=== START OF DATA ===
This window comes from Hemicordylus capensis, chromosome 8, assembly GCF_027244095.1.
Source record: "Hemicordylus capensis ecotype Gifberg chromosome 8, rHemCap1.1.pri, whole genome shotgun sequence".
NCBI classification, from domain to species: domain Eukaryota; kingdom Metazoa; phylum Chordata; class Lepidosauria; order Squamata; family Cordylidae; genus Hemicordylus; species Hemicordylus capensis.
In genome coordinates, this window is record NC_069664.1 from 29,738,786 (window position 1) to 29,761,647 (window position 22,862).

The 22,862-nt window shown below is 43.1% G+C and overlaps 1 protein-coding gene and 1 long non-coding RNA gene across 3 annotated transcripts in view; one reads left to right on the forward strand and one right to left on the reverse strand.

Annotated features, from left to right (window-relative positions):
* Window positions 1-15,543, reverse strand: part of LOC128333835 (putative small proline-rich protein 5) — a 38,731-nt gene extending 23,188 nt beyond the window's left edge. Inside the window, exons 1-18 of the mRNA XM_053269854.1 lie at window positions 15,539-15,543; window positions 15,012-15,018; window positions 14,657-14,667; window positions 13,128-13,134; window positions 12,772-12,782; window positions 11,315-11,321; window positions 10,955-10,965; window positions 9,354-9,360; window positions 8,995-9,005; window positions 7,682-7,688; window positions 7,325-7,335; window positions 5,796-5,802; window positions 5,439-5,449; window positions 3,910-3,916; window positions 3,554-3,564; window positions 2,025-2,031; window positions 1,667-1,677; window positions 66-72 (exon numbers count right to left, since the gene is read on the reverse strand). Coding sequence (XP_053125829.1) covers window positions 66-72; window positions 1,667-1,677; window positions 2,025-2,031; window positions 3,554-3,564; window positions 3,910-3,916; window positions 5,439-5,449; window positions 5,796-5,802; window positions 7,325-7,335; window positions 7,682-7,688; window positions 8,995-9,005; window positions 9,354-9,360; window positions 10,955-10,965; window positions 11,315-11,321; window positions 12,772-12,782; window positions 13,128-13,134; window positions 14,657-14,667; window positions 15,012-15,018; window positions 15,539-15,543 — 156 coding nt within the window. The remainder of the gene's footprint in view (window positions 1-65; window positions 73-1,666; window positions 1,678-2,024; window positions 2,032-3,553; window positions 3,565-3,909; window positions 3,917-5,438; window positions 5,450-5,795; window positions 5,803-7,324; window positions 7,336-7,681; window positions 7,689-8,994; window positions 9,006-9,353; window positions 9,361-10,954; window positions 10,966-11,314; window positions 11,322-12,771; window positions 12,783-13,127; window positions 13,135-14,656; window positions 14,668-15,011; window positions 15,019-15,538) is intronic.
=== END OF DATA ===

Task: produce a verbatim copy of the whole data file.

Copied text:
This window comes from Hemicordylus capensis, chromosome 8, assembly GCF_027244095.1.
Source record: "Hemicordylus capensis ecotype Gifberg chromosome 8, rHemCap1.1.pri, whole genome shotgun sequence".
NCBI classification, from domain to species: domain Eukaryota; kingdom Metazoa; phylum Chordata; class Lepidosauria; order Squamata; family Cordylidae; genus Hemicordylus; species Hemicordylus capensis.
In genome coordinates, this window is record NC_069664.1 from 29,738,786 (window position 1) to 29,761,647 (window position 22,862).

The 22,862-nt window shown below is 43.1% G+C and overlaps 1 protein-coding gene and 1 long non-coding RNA gene across 3 annotated transcripts in view; one reads left to right on the forward strand and one right to left on the reverse strand.

Annotated features, from left to right (window-relative positions):
* Window positions 1-15,543, reverse strand: part of LOC128333835 (putative small proline-rich protein 5) — a 38,731-nt gene extending 23,188 nt beyond the window's left edge. Inside the window, exons 1-18 of the mRNA XM_053269854.1 lie at window positions 15,539-15,543; window positions 15,012-15,018; window positions 14,657-14,667; window positions 13,128-13,134; window positions 12,772-12,782; window positions 11,315-11,321; window positions 10,955-10,965; window positions 9,354-9,360; window positions 8,995-9,005; window positions 7,682-7,688; window positions 7,325-7,335; window positions 5,796-5,802; window positions 5,439-5,449; window positions 3,910-3,916; window positions 3,554-3,564; window positions 2,025-2,031; window positions 1,667-1,677; window positions 66-72 (exon numbers count right to left, since the gene is read on the reverse strand). Coding sequence (XP_053125829.1) covers window positions 66-72; window positions 1,667-1,677; window positions 2,025-2,031; window positions 3,554-3,564; window positions 3,910-3,916; window positions 5,439-5,449; window positions 5,796-5,802; window positions 7,325-7,335; window positions 7,682-7,688; window positions 8,995-9,005; window positions 9,354-9,360; window positions 10,955-10,965; window positions 11,315-11,321; window positions 12,772-12,782; window positions 13,128-13,134; window positions 14,657-14,667; window positions 15,012-15,018; window positions 15,539-15,543 — 156 coding nt within the window. The remainder of the gene's footprint in view (window positions 1-65; window positions 73-1,666; window positions 1,678-2,024; window positions 2,032-3,553; window positions 3,565-3,909; window positions 3,917-5,438; window positions 5,450-5,795; window positions 5,803-7,324; window positions 7,336-7,681; window positions 7,689-8,994; window positions 9,006-9,353; window positions 9,361-10,954; window positions 10,966-11,314; window positions 11,322-12,771; window positions 12,783-13,127; window positions 13,135-14,656; window positions 14,668-15,011; window positions 15,019-15,538) is intronic.